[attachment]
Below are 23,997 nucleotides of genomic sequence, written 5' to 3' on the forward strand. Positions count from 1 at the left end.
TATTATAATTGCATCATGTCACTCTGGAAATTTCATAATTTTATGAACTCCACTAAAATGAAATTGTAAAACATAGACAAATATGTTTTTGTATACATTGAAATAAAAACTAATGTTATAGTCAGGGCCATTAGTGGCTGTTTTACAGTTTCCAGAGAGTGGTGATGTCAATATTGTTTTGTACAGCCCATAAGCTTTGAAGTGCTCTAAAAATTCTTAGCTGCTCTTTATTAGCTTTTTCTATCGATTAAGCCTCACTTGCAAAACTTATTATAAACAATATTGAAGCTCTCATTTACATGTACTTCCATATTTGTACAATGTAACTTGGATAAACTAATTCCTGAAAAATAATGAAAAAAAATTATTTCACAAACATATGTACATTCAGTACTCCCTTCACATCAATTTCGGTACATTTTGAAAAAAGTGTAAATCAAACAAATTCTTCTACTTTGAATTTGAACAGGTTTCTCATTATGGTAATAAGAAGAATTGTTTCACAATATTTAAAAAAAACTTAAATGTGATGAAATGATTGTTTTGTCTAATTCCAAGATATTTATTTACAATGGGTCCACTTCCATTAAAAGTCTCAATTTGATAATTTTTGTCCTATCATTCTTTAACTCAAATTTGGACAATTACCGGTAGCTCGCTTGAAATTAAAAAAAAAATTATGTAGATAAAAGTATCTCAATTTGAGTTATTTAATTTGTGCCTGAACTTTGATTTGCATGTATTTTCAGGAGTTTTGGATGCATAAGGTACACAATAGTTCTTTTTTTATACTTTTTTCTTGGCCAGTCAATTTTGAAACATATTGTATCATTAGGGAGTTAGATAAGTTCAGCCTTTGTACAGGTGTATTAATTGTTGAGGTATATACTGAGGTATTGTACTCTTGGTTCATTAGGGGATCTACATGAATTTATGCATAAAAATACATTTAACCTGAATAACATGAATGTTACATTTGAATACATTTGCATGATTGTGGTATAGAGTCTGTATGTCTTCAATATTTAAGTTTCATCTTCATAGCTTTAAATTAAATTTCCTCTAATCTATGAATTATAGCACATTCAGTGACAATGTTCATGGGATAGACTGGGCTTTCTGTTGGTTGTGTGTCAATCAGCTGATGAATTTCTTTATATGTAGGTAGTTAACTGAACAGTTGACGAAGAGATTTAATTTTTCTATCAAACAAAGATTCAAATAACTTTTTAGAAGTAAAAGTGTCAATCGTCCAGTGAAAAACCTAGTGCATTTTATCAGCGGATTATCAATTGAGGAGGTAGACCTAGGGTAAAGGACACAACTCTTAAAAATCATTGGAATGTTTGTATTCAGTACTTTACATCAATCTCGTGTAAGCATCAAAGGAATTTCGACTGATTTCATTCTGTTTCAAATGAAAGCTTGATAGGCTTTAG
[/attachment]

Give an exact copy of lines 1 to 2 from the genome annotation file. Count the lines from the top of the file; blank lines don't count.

Below are 23,997 nucleotides of genomic sequence, written 5' to 3' on the forward strand. Positions count from 1 at the left end.
TATTATAATTGCATCATGTCACTCTGGAAATTTCATAATTTTATGAACTCCACTAAAATGAAATTGTAAAACATAGACAAATATGTTTTTGTATACATTGAAATAAAAACTAATGTTATAGTCAGGGCCATTAGTGGCTGTTTTACAGTTTCCAGAGAGTGGTGATGTCAATATTGTTTTGTACAGCCCATAAGCTTTGAAGTGCTCTAAAAATTCTTAGCTGCTCTTTATTAGCTTTTTCTATCGATTAAGCCTCACTTGCAAAACTTATTATAAACAATATTGAAGCTCTCATTTACATGTACTTCCATATTTGTACAATGTAACTTGGATAAACTAATTCCTGAAAAATAATGAAAAAAAATTATTTCACAAACATATGTACATTCAGTACTCCCTTCACATCAATTTCGGTACATTTTGAAAAAAGTGTAAATCAAACAAATTCTTCTACTTTGAATTTGAACAGGTTTCTCATTATGGTAATAAGAAGAATTGTTTCACAATATTTAAAAAAAACTTAAATGTGATGAAATGATTGTTTTGTCTAATTCCAAGATATTTATTTACAATGGGTCCACTTCCATTAAAAGTCTCAATTTGATAATTTTTGTCCTATCATTCTTTAACTCAAATTTGGACAATTACCGGTAGCTCGCTTGAAATTAAAAAAAAAATTATGTAGATAAAAGTATCTCAATTTGAGTTATTTAATTTGTGCCTGAACTTTGATTTGCATGTATTTTCAGGAGTTTTGGATGCATAAGGTACACAATAGTTCTTTTTTTATACTTTTTTCTTGGCCAGTCAATTTTGAAACATATTGTATCATTAGGGAGTTAGATAAGTTCAGCCTTTGTACAGGTGTATTAATTGTTGAGGTATATACTGAGGTATTGTACTCTTGGTTCATTAGGGGATCTACATGAATTTATGCATAAAAATACATTTAACCTGAATAACATGAATGTTACATTTGAATACATTTGCATGATTGTGGTATAGAGTCTGTATGTCTTCAATATTTAAGTTTCATCTTCATAGCTTTAAATTAAATTTCCTCTAATCTATGAATTATAGCACATTCAGTGACAATGTTCATGGGATAGACTGGGCTTTCTGTTGGTTGTGTGTCAATCAGCTGATGAATTTCTTTATATGTAGGTAGTTAACTGAACAGTTGACGAAGAGATTTAATTTTTCTATCAAACAAAGATTCAAATAACTTTTTAGAAGTAAAAGTGTCAATCGTCCAGTGAAAAACCTAGTGCATTTTATCAGCGGATTATCAATTGAGGAGGTAGACCTAGGGTAAAGGACACAACTCTTAAAAATCATTGGAATGTTTGTATTCAGTACTTTACATCAATCTCGTGTAAGCATCAAAGGAATTTCGACTGATTTCATTCTGTTTCAAATGAAAGCTTGATAGGCTTTAG